Froilan Grate is an environmental educator and zero-waste advocate. He is the Asia Pacific Coordinator for GAIA, president of Mother Earth Foundation in the Philippines, and a founding core member of the global movement Break Free From Plastic. He uses the web as a tool for advocacy and activism, and to reduce the carbon footprint of the environmental movement he champions — putting theory into practice.
I have the privilege of working with grassroots organizations and frontline communities to address the problem of waste and plastic pollution. I have played the role of educator, community organizer and network and movement builder. In all these roles, the web has been instrumental in allowing us to scale our work and our reach.
Meeting with our partners and members in person will always be integral to our work, but the web has allowed us to reach more places and more people, at a faster rate and ensured that we’re able to maximize our limited resources. Most importantly, it has allowed us to live our values: we’re able to do our work but at the same time limit our negative impact on the planet, with less waste and fewer emissions from travel. By eliminating unnecessary travel, wasteful meetings and use of resources (like paper for conferences), we’re able to continue doing the good part without the negative impact on the planet. When we do meet in-person, the web helps us build on these connections even after we’ve gone back to our respective places and work.
Storytelling is integral to this work, building a movement and support for these issues. The web allows us to show stories of solutions in many places in Asia, ensuring that we’re helping change the narrative of Asia being only the source of the problem, particularly on plastic pollution. It is also a powerful tool for democratizing representation — giving space to the voices that are not usually heard. Generating cross-regional support is also facilitated by the web, ensuring that local issues in a particular place are elevated as shared issues where people from other places are able to express solidarity and offer support. It is very important to small grassroots organizations to feel that you are not alone and that you have an entire movement behind you.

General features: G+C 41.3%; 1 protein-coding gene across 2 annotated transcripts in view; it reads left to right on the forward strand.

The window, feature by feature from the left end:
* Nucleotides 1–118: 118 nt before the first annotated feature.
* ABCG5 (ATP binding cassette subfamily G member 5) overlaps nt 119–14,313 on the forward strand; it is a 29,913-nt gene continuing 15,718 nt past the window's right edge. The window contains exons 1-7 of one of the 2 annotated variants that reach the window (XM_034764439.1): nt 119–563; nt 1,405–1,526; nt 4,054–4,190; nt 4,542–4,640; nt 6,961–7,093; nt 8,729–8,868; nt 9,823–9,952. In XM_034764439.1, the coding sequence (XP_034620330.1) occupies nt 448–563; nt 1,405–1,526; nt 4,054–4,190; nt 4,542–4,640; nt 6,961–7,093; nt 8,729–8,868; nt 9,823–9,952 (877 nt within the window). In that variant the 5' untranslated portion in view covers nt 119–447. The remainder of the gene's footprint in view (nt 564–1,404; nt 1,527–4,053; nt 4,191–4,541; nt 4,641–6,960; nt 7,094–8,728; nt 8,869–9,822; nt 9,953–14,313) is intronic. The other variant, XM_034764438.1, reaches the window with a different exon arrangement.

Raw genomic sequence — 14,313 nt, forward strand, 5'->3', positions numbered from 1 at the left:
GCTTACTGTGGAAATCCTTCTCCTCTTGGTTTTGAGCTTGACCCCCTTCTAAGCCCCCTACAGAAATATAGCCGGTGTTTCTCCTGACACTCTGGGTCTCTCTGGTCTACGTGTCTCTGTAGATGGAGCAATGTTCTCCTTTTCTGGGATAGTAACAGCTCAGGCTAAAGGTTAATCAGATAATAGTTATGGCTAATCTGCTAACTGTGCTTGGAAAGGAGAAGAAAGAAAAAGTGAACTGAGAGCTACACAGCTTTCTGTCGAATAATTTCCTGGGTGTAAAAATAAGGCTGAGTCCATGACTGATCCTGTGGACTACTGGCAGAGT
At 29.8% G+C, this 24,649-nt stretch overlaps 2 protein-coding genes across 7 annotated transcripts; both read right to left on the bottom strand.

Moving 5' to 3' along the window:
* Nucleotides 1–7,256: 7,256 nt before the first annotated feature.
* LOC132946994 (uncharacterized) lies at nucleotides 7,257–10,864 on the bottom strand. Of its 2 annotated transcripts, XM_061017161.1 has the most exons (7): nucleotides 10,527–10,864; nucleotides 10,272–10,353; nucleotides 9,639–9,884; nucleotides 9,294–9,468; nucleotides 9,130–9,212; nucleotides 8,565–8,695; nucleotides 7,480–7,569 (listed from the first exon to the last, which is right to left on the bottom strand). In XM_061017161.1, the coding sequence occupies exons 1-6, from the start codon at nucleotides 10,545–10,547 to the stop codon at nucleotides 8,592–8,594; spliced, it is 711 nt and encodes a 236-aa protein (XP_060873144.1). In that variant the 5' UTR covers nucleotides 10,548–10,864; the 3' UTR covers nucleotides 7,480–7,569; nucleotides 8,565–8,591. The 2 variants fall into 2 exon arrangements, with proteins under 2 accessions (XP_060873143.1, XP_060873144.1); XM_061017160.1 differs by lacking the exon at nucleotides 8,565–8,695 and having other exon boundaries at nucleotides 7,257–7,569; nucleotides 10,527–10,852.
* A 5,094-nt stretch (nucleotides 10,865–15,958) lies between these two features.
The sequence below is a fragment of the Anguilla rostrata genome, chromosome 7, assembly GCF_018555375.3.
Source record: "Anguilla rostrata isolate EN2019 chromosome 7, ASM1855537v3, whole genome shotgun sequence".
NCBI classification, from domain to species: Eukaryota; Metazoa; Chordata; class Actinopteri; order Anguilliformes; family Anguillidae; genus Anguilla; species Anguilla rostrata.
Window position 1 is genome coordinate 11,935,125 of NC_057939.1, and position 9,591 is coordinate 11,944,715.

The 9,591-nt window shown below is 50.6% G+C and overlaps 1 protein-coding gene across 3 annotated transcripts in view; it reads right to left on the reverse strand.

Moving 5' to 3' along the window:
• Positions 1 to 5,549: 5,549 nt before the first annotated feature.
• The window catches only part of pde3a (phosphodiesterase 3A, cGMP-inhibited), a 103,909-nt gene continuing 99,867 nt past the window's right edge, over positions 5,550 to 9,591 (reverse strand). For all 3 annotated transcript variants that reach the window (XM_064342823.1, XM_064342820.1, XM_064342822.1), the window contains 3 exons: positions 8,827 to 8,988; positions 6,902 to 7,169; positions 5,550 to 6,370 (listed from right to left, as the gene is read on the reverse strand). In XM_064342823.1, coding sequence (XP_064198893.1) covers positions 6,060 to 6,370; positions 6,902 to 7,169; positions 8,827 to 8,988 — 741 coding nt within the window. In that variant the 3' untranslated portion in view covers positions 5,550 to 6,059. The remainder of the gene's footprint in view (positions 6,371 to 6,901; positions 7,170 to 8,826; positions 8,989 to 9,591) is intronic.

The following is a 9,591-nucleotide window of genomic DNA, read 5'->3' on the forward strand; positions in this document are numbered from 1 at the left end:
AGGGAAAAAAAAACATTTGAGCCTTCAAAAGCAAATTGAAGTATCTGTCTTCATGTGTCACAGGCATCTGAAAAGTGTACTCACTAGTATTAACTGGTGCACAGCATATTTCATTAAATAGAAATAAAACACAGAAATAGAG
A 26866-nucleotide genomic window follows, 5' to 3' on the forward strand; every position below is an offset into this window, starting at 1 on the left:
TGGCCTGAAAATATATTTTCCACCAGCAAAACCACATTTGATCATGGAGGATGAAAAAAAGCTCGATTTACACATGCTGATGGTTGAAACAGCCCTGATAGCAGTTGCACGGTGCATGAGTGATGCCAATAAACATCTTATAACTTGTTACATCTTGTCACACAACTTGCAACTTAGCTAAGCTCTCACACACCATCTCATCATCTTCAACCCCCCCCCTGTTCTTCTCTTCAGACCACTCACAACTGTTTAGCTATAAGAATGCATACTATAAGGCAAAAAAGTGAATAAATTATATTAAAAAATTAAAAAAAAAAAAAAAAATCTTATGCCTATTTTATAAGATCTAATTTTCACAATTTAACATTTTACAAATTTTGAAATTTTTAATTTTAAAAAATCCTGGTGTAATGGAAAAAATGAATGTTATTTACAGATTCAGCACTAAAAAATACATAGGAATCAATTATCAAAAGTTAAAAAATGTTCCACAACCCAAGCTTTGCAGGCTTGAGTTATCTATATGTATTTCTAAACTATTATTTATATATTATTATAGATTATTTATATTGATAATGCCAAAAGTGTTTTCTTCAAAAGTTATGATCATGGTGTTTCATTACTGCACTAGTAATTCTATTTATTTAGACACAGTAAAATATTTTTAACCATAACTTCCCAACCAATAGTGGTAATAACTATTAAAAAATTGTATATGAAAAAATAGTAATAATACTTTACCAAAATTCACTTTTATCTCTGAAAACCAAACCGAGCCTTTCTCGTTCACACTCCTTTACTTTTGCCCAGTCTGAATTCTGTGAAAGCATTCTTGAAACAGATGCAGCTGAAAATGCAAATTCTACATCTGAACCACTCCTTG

One example of this is the Zero Waste Academy, where for the first time we’ve transitioned to an all virtual event. Groups are able to share their experiences and collectively build solutions for issues that are common to many. Another example is the International Zero Waste Cities Conference which is also happening virtually for the first time this year. With the savings from travel we’re able to feature and support more local groups to participate. This has also enabled wider participation from the general public.
During the pandemic, the web has allowed us to continue with the work despite the restrictions around travel and people coming together. It has also exposed foundational iniquities. Access to the web is not uniform across the board, and some of our members, especially the marginalised, have had difficulty transitioning to virtual work. We see groups and people in advanced economies, with better access to the web, able to transition more and groups in poorer countries with less established infrastructure have a more difficult time. This results in a pronounced lack of representation for many marginalised groups, something that can be addressed if the world would work together to ensure universal access to the web is a human right.
Access to the web in the Philippines and many other Asian countries is sadly still very inequitable. While there is a greater appreciation of the power of the web as a source of information, the limited infrastructure that would allow us, especially young people, to access it is still a major stumbling block. Where it is available, cost is another barrier. Discriminatory practices of carriers and service providers, where certain content is favored over others, is something that needs to be addressed. Digital literacy (or lack thereof) is also something that needs focus as those with less experience fall prey to online scams and misinformation.
Digital inequality exacerbates existing economic and social divides. In the context of the pandemic, those without access are not able to participate in the shift to study-from-home setup and are left behind. This leads to a sense of frustration, isolation and adds to the feeling of being the “other” — with devastating consequences. We cannot talk about recovery from the pandemic without ensuring that we are also looking at democratizing digital access. And in these difficult times of social and physical distancing, the web, if used well, could ensure that we all remain connected to one another, and can share common experiences.
If web access was universal, we would be able to realize the full potential of each young person, where a little boy in an island has the same opportunities as the little boy in a big city, and where a little girl could have the confidence to be whatever she dreams to be because she has the resources and the opportunity to learn and be inspired by others who came before her. The web allows for more stories to be shared, and we should never underestimate how these stories inspire young people to be their greatest selves.
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